- The UK government has U-turned on a proposed copyright exemption for AI companies.
- This would have allowed AI companies to freely mine data to build their tools.
- After strong resistance and a parliamentary committee, they confirmed this would not go ahead.
As described in a report published by the House of Commons Culture, Media and Sport Committee, the UK government has confirmed that it doesn’t intend to proceed with its previous plan to introduce a wide-ranging text and data mining copyright exemption for AI companies.
This would have allowed AI companies to freely scrape data to build their products.
The government’s response gives some hope to creators who fear their work being scraped to train AI models, a process that infringes on their copyright.
The Government must work to regain the trust of the creative industries following itsHouse of Commons Culture, Media and Sport Committee
abortive attempt to introduce a broad text and data mining exemption. The Government
should consider how creatives can ensure transparency and, if necessary, recourse and
redress if they suspect that AI developers are wrongfully using their works in AI development.
However, companies like OpenAI are already lobbying to find a way around this, as evidenced by OpenAI’s submission of evidence to the House of Lords, which said AI must access “the full diversity and breadth of human intelligence and experience” contained in protected works since today’s copyright law covers “virtually every sort of human expression.”
Similarly, OpenUK raised concerns that without more exceptions, AI development will wind up “further stifled by a new code of conduct restricting … legitimate use.”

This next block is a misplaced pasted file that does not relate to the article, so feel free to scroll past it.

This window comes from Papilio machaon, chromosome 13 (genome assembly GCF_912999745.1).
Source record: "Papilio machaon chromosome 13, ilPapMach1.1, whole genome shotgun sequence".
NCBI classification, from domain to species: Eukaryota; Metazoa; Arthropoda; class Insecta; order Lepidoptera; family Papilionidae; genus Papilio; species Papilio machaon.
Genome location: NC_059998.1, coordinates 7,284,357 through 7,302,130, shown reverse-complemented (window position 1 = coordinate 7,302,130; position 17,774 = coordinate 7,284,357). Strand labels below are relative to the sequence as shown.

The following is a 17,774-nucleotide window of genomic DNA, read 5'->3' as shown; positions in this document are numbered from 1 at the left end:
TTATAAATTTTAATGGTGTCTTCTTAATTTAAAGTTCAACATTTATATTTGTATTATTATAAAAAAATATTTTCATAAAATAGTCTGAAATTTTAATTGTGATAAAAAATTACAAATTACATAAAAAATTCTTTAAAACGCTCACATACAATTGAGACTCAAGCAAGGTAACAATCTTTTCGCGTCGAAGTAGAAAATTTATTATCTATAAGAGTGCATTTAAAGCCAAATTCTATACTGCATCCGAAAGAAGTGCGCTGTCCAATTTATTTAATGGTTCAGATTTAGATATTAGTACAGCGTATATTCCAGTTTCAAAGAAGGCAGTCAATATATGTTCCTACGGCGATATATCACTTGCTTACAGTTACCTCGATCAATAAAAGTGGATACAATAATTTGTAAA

However, media industry groups maintain licensing can enable mutually beneficial AI innovation.
Observers are now awaiting any draft code of conduct to see how any form of licensing could work or whether AI companies take notice.
Also, while the government has prevented a ‘wide-ranging’ exemption to copyright, that doesn’t preclude any type of deal from taking place.
This comes as the Council of Music Makers (CMM) calls for increased engagement between record labels and musicians regarding AI. For now, there’s cautious optimism about safeguarding copyright material from AI companies – emphasis on the for now.
You can see some community reaction along those lines below.
What the UK government response says
The UK government responded to a recent parliamentary committee report on “Connected Tech: AI and Creative Technology.”
Key parts of the government response include:
- Recognizes the need to ensure all regulators can effectively oversee AI, including providing expertise and coordination. A central “risk function” and cross-government committee will aim to develop a coherent regulatory regime for AI. The UK currently lacks AI-specific regulation.
Copyright and intellectual property
- Confirms it is NOT proceeding with a proposed broad copyright exemption for text and data mining that could have benefited AI companies. This responds to strong opposition from creative industries.
- Instead, the government will develop a “code of practice on copyright and AI” through an industry working group. This aims to enable AI and creative sectors to grow together.
- Provides funding and support for AI adoption in the creative industries while aiming to incentivize continued creativity and originality. Ongoing stakeholder engagement occurring on IP issues.
- Intends to publish outcomes of the copyright/AI working group in early 2024 to take a “balanced and pragmatic approach.”
It is vitally important that AI-generated content does not supplant the work of our musicians,House of Commons Culture, Media and Sport Committee
filmmakers and journalists. The concerns of these sectors, particularly in the relationship
between intellectual property and generative AI, and the profound potential implications
for human creativity, are therefore a key element of the Government’s broader work on
Overall, the government response demonstrates a commitment to support AI innovation in ways that protect rights and interests across sectors.
Ongoing regulatory and policy development will shape the AI landscape in the months ahead.